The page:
There is a mountain of research that shows that health and education go hand in hand. That’s why the state instituted comprehensive school health services in public schools, per the state Division of Public Health: Read More

NC Budget and Tax Center

The North Carolina Senate passed their budget just past mid-night, in the wee hours of Saturday morning. The Senate budget puts into clear perspective the high price ordinary North Carolinians will have to pay for last year’s tax cuts that primarily benefit the wealthy and profitable corporations. Despite progress in some areas, the proposal leaves too many vital public services operating at diminished levels—failing to catch up with the needs of kids, working families, and communities five years into the official economic recovery. Our overview of the Senate budget can be read here.

State spending under the Senate budget would be 6 percent, or $1.4 billion, below the last budget that was enacted before the Great Recession, adjusting for inflation. Yet, there are more students to educate, citizens to serve and protect, and older adults to help care for.

Due to tax changes enacted last year, budget writers are now dealing with the consequences of a self-imposed budget challenge. State lawmakers created a structural deficit in which revenues are falling short of what is needed to meet critical needs across budget areas. The state is facing a revenue shortfall of $191 million in the 2015 fiscal year (not to be confused with the nearly half-a-billion shortfall for the current 2014 fiscal year that ends in June).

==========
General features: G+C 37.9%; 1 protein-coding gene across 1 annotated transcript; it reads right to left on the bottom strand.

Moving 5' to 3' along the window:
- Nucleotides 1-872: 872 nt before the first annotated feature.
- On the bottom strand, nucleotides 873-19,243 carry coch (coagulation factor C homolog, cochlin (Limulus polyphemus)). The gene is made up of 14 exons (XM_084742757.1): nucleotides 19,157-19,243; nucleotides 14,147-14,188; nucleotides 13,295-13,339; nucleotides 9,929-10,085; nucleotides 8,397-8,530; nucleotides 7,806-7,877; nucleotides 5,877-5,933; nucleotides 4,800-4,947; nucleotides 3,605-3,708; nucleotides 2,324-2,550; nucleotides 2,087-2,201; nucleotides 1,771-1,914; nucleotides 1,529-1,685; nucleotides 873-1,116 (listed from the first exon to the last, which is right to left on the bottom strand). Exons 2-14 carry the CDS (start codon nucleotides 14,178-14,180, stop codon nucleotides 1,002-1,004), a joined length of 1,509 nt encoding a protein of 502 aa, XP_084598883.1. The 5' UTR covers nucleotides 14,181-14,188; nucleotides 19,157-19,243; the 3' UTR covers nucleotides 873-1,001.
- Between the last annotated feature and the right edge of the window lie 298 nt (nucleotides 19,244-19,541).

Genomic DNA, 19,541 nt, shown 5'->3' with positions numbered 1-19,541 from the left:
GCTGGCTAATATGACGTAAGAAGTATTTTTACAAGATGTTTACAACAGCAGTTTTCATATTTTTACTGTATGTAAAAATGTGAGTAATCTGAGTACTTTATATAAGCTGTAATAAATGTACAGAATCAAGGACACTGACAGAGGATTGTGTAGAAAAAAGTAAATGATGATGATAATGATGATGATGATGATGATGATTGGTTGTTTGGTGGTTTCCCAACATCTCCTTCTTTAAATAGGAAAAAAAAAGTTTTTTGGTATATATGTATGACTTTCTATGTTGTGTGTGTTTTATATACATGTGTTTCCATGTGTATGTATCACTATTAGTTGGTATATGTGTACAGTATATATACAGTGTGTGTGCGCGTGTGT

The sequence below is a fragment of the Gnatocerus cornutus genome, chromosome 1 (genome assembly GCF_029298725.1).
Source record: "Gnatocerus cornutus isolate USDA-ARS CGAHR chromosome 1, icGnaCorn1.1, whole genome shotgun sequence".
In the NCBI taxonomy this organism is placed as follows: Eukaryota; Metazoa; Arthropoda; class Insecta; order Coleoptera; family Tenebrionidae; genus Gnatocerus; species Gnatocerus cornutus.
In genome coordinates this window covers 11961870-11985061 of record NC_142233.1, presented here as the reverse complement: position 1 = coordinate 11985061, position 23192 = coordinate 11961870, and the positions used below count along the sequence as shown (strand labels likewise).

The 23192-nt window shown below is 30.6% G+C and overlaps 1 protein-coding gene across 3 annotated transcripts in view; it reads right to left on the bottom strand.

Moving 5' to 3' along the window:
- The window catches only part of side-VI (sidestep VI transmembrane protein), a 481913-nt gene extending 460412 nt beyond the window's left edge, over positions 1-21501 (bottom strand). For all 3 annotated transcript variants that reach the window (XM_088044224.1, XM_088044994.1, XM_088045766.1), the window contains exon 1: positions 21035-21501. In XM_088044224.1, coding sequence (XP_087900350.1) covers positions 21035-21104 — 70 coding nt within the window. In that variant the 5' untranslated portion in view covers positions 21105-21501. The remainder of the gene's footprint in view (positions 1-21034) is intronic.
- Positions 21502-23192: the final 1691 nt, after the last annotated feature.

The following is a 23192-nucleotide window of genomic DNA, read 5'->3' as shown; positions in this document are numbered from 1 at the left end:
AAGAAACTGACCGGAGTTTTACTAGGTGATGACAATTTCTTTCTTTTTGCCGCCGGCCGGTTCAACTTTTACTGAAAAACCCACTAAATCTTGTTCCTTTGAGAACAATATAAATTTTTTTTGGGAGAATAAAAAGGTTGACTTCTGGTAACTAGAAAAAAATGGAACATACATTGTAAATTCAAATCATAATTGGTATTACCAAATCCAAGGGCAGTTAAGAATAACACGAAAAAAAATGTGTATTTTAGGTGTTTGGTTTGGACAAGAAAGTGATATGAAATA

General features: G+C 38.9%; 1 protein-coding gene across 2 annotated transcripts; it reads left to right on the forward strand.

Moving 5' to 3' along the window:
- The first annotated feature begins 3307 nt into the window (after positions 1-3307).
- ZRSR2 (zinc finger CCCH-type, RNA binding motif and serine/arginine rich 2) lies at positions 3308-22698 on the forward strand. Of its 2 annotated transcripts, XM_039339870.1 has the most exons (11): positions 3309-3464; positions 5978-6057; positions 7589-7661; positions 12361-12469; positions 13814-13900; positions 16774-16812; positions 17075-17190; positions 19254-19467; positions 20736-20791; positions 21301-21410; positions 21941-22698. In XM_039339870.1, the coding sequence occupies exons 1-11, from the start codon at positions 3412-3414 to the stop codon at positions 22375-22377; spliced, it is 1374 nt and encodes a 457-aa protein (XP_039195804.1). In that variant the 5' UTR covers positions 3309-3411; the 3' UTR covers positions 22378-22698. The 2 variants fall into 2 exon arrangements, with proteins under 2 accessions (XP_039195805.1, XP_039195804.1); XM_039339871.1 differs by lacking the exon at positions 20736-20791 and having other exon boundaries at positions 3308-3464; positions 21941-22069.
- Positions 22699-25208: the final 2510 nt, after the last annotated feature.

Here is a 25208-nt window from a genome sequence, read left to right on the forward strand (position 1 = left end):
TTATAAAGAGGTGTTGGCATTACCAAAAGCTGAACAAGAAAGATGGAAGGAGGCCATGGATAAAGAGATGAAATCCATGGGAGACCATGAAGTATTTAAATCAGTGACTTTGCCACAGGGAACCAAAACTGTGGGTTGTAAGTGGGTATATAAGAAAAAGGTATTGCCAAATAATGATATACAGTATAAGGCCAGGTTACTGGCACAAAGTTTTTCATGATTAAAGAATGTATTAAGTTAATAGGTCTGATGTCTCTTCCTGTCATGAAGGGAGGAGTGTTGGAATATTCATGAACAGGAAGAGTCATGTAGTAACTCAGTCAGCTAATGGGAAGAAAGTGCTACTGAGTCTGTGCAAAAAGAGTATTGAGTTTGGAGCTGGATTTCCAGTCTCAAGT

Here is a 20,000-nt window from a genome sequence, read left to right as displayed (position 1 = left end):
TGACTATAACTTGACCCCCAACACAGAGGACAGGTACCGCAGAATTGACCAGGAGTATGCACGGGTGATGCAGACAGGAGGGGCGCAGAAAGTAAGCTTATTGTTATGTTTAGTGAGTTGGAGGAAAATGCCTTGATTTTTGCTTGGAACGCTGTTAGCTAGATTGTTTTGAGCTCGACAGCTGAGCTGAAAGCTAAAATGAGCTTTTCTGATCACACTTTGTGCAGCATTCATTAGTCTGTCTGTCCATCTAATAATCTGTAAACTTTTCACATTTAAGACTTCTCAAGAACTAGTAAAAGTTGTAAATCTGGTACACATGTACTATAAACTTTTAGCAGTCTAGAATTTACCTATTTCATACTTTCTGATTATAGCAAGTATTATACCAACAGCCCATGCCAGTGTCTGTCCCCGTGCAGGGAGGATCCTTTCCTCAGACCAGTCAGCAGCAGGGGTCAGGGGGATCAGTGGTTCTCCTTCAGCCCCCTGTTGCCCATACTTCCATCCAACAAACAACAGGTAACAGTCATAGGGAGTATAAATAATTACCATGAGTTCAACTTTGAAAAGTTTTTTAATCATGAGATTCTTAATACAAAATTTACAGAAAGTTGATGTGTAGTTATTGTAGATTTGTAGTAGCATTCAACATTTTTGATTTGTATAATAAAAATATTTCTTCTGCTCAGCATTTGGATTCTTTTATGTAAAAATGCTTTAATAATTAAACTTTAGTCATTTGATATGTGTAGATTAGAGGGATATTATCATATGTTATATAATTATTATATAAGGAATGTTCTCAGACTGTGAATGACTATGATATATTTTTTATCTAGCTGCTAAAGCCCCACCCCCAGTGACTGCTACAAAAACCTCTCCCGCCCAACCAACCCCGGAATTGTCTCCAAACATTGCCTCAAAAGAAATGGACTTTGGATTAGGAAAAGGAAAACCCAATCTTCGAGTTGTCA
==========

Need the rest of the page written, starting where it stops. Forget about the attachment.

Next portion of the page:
The driver of these revenue shortfalls—despite an economic recovery—is the series of tax cuts that lawmakers approved and Governor McCrory signed into law last year that will drain available revenues to the tune of $437.8 million in the 2015 fiscal year. As we reported earlier this month, estimates suggest that the revenue losses from the tax plan, particularly stemming from the personal income tax changes, could reach $600 million in next fiscal year.

It is important to put these revenue losses into the context of foregone public investments that are the building blocks of a strong economy, as the table below does. Read More

NC Budget and Tax Center

On Wednesday evening, the North Carolina Senate unveiled its $21.16 billion budget proposal for the 2015 fiscal year that begins in June 2014 and ends in July 2015. The Senate leadership decided to put the budget on a fast track to approval, bypassing the appropriations subcommittee process and scheduling the final debate to begin today at 4pm into early Saturday morning.